I don't know if these conditions are hereditary - there are stats pointing to women 35 or older having an exponentially higher chance of having a child (it increases every year but at 35 it might jump like crazy). Women in the developed world tend to have children much later in life. If the conditions are also hereditary then there are probably at leats 2 factors contributing to higher rates of Downs and such. Maybe chemicals in the environment as well? Increased rates may very well be a product of our overall lifestyle.

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    Interesting.

    As long as MY option to have my woman abort is stable, I could care less.

    Although this isn't the first time something like this has happened.

    Greeks did that shit 3000 years ago. Along with a lot of others.
    "The most merciful thing in the world, I think, is the inability of the human mind to correlate all its contents... some day the piecing together of dissociated knowledge will open up such terrifying vistas of reality, and of our frightful position therein, that we shall either go mad from the revelation or flee from the light into the peace and safety of a new Dark Age."

    -H.P. Lovecraft

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    Originally posted by Darkane

    As long as MY option to have my woman abort is stable, I could care less.
    Shouldn't it be her option?

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    ^You... clearly have much to learn.

    j/k hahaha

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    Originally posted by Tik-Tok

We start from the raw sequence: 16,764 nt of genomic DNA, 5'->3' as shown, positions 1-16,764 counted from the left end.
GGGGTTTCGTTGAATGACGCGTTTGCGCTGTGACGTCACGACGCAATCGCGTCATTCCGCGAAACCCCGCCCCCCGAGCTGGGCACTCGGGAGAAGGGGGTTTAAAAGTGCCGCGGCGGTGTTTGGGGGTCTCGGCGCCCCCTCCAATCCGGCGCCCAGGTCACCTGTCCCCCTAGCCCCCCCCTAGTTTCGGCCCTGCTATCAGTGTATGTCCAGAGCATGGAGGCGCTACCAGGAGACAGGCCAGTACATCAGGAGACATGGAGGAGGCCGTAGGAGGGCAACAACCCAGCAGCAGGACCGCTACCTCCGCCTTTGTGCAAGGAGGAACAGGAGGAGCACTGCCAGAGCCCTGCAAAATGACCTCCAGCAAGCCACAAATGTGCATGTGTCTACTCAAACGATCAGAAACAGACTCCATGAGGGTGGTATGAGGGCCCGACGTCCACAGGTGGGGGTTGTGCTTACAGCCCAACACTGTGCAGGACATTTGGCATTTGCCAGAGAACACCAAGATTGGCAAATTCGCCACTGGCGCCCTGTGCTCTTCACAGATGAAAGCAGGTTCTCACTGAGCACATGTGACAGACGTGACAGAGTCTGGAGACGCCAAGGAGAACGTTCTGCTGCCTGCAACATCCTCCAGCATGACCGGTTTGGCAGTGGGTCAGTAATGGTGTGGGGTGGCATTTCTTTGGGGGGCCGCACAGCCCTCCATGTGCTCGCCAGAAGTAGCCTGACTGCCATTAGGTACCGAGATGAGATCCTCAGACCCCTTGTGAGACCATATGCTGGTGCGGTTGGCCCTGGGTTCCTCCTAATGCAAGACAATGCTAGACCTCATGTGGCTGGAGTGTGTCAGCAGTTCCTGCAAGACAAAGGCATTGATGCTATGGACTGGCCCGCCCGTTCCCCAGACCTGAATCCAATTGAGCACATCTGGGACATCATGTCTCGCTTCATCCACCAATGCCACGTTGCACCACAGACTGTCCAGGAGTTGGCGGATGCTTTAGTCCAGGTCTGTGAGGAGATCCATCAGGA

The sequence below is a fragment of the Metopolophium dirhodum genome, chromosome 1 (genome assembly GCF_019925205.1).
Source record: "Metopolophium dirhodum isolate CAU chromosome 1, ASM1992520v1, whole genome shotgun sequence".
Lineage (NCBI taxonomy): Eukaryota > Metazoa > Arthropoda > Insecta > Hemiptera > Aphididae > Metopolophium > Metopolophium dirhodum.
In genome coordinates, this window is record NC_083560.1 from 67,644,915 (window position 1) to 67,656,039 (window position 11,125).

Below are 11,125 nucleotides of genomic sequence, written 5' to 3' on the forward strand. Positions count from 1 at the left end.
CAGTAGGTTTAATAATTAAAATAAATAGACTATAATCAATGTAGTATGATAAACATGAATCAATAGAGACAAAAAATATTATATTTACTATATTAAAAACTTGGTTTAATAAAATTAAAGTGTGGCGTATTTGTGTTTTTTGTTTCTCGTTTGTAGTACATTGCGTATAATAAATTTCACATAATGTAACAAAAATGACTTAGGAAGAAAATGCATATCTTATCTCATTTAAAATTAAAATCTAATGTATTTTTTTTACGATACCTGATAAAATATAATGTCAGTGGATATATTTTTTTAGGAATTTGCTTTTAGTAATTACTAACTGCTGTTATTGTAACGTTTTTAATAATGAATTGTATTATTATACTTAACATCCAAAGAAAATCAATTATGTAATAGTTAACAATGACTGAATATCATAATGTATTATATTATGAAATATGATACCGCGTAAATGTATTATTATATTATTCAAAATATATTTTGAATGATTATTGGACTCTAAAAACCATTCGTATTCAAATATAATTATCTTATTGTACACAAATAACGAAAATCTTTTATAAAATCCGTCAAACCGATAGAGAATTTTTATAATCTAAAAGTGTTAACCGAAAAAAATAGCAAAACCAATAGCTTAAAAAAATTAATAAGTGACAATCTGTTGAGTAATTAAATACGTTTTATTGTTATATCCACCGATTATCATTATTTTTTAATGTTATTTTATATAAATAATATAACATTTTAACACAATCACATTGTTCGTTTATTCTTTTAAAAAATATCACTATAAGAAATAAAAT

Shouldn't it be her option?
    No.. I'd hope before a long serious relationship enables offspring that you would BOTH be on the same page?

    Lol we see this shit way to much.

    What do you mean you're anti-abortion?!


    Hahah. Christ
    "The most merciful thing in the world, I think, is the inability of the human mind to correlate all its contents... some day the piecing together of dissociated knowledge will open up such terrifying vistas of reality, and of our frightful position therein, that we shall either go mad from the revelation or flee from the light into the peace and safety of a new Dark Age."

    -H.P. Lovecraft

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    Originally posted by abyss
    Both of my babies screened positive for DS, my son is perfectly healthy and the next one we'll find out in a few weeks, but I won't be surprised at all if he's perfectly healthy as well.
    WTF.. So does that mean the screening process is a total failure? Would totally make all the parents who aborted a DS fetus question their original decision.
    You have a couple of photos that are great... you must be very good at photoshop!

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    Originally posted by clem24


    WTF.. So does that mean the screening process is a total failure? Would totally make all the parents who aborted a DS fetus question their original decision.
    If you ask me and many others, yes, the screening process is a total failure and there are MANY more false positives than children who actually have a trisomy condition.

    However, I suppose my post might be easy to misunderstand. The screen is just your initial risk based on age, blood tests and fetal nuchal fold measurement, if you screen positive you're offered more aggressive genetic testing like CVS or Amniocentesis. Unfortunately both of those can also be false positives in the case of vanishing twin syndrome etc. And there is a risk of losing the pregnancy with both of those procedures so many women (like myself) opt out of the further testing.
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    Originally posted by zipdoa
    I think it's a slippery slope. Where does it end?

    John Spartan: Look, Huxley, why don't we just do it the old-fashioned way?
    Lenina Huxley: [stands up, shocked] Eeewww, disgusting! You mean... *fluid transfer*?